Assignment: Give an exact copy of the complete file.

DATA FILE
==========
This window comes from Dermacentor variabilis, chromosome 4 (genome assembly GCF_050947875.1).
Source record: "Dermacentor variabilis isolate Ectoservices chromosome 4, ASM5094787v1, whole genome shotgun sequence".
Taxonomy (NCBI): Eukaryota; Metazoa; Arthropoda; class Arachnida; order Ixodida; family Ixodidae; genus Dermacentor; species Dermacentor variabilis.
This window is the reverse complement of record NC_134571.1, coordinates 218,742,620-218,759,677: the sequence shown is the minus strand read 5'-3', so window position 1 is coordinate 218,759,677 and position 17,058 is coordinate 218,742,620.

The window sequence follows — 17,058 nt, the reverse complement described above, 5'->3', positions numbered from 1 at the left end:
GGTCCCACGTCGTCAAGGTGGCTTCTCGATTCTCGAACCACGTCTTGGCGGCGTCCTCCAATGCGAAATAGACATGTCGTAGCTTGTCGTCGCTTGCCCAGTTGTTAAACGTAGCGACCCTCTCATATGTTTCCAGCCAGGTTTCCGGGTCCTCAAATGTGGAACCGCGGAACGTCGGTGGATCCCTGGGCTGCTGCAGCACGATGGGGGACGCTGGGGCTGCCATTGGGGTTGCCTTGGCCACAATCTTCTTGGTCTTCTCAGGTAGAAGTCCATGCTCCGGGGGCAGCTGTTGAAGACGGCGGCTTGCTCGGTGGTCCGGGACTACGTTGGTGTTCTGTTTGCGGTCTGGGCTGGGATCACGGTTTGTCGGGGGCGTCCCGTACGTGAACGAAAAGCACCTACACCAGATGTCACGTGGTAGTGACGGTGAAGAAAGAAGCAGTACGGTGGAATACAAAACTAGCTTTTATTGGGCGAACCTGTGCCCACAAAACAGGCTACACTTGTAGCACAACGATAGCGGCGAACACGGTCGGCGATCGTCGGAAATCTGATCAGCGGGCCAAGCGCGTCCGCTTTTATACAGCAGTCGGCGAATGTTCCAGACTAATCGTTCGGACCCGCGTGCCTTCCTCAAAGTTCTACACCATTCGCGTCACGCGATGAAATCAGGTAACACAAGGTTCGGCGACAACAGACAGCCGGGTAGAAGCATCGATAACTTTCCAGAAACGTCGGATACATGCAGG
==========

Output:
This window comes from Dermacentor variabilis, chromosome 4 (genome assembly GCF_050947875.1).
Source record: "Dermacentor variabilis isolate Ectoservices chromosome 4, ASM5094787v1, whole genome shotgun sequence".
Taxonomy (NCBI): Eukaryota; Metazoa; Arthropoda; class Arachnida; order Ixodida; family Ixodidae; genus Dermacentor; species Dermacentor variabilis.
This window is the reverse complement of record NC_134571.1, coordinates 218,742,620-218,759,677: the sequence shown is the minus strand read 5'-3', so window position 1 is coordinate 218,759,677 and position 17,058 is coordinate 218,742,620.

The window sequence follows — 17,058 nt, the reverse complement described above, 5'->3', positions numbered from 1 at the left end:
GGTCCCACGTCGTCAAGGTGGCTTCTCGATTCTCGAACCACGTCTTGGCGGCGTCCTCCAATGCGAAATAGACATGTCGTAGCTTGTCGTCGCTTGCCCAGTTGTTAAACGTAGCGACCCTCTCATATGTTTCCAGCCAGGTTTCCGGGTCCTCAAATGTGGAACCGCGGAACGTCGGTGGATCCCTGGGCTGCTGCAGCACGATGGGGGACGCTGGGGCTGCCATTGGGGTTGCCTTGGCCACAATCTTCTTGGTCTTCTCAGGTAGAAGTCCATGCTCCGGGGGCAGCTGTTGAAGACGGCGGCTTGCTCGGTGGTCCGGGACTACGTTGGTGTTCTGTTTGCGGTCTGGGCTGGGATCACGGTTTGTCGGGGGCGTCCCGTACGTGAACGAAAAGCACCTACACCAGATGTCACGTGGTAGTGACGGTGAAGAAAGAAGCAGTACGGTGGAATACAAAACTAGCTTTTATTGGGCGAACCTGTGCCCACAAAACAGGCTACACTTGTAGCACAACGATAGCGGCGAACACGGTCGGCGATCGTCGGAAATCTGATCAGCGGGCCAAGCGCGTCCGCTTTTATACAGCAGTCGGCGAATGTTCCAGACTAATCGTTCGGACCCGCGTGCCTTCCTCAAAGTTCTACACCATTCGCGTCACGCGATGAAATCAGGTAACACAAGGTTCGGCGACAACAGACAGCCGGGTAGAAGCATCGATAACTTTCCAGAAACGTCGGATACATGCAGG